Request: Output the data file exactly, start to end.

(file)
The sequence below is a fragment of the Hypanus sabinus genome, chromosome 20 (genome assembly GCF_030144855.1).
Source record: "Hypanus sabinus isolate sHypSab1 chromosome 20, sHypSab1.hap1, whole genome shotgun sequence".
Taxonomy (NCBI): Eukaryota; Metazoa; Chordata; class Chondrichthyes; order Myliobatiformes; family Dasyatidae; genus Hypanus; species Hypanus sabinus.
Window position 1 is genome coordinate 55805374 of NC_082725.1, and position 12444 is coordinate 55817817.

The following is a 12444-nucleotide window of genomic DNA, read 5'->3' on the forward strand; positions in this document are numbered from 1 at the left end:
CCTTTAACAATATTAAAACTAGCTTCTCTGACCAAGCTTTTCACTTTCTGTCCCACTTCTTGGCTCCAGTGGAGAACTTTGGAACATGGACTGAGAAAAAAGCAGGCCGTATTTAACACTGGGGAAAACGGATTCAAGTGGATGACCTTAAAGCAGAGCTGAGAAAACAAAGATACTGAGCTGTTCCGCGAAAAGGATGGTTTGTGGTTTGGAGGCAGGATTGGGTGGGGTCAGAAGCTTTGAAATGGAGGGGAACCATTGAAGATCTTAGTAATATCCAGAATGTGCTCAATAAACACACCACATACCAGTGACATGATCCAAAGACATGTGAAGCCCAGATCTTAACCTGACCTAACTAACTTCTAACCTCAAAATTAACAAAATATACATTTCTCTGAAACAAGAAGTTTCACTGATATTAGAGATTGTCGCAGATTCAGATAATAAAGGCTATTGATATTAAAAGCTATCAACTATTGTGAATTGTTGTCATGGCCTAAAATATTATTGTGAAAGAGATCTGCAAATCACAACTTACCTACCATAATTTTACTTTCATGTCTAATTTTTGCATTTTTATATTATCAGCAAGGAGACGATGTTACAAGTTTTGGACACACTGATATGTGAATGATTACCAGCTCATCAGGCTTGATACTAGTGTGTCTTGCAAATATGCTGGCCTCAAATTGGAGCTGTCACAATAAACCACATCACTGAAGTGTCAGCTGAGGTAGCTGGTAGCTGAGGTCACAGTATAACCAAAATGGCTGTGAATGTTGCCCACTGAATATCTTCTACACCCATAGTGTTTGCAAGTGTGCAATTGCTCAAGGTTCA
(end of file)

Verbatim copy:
The sequence below is a fragment of the Hypanus sabinus genome, chromosome 20 (genome assembly GCF_030144855.1).
Source record: "Hypanus sabinus isolate sHypSab1 chromosome 20, sHypSab1.hap1, whole genome shotgun sequence".
Taxonomy (NCBI): Eukaryota; Metazoa; Chordata; class Chondrichthyes; order Myliobatiformes; family Dasyatidae; genus Hypanus; species Hypanus sabinus.
Window position 1 is genome coordinate 55805374 of NC_082725.1, and position 12444 is coordinate 55817817.

The following is a 12444-nucleotide window of genomic DNA, read 5'->3' on the forward strand; positions in this document are numbered from 1 at the left end:
CCTTTAACAATATTAAAACTAGCTTCTCTGACCAAGCTTTTCACTTTCTGTCCCACTTCTTGGCTCCAGTGGAGAACTTTGGAACATGGACTGAGAAAAAAGCAGGCCGTATTTAACACTGGGGAAAACGGATTCAAGTGGATGACCTTAAAGCAGAGCTGAGAAAACAAAGATACTGAGCTGTTCCGCGAAAAGGATGGTTTGTGGTTTGGAGGCAGGATTGGGTGGGGTCAGAAGCTTTGAAATGGAGGGGAACCATTGAAGATCTTAGTAATATCCAGAATGTGCTCAATAAACACACCACATACCAGTGACATGATCCAAAGACATGTGAAGCCCAGATCTTAACCTGACCTAACTAACTTCTAACCTCAAAATTAACAAAATATACATTTCTCTGAAACAAGAAGTTTCACTGATATTAGAGATTGTCGCAGATTCAGATAATAAAGGCTATTGATATTAAAAGCTATCAACTATTGTGAATTGTTGTCATGGCCTAAAATATTATTGTGAAAGAGATCTGCAAATCACAACTTACCTACCATAATTTTACTTTCATGTCTAATTTTTGCATTTTTATATTATCAGCAAGGAGACGATGTTACAAGTTTTGGACACACTGATATGTGAATGATTACCAGCTCATCAGGCTTGATACTAGTGTGTCTTGCAAATATGCTGGCCTCAAATTGGAGCTGTCACAATAAACCACATCACTGAAGTGTCAGCTGAGGTAGCTGGTAGCTGAGGTCACAGTATAACCAAAATGGCTGTGAATGTTGCCCACTGAATATCTTCTACACCCATAGTGTTTGCAAGTGTGCAATTGCTCAAGGTTCA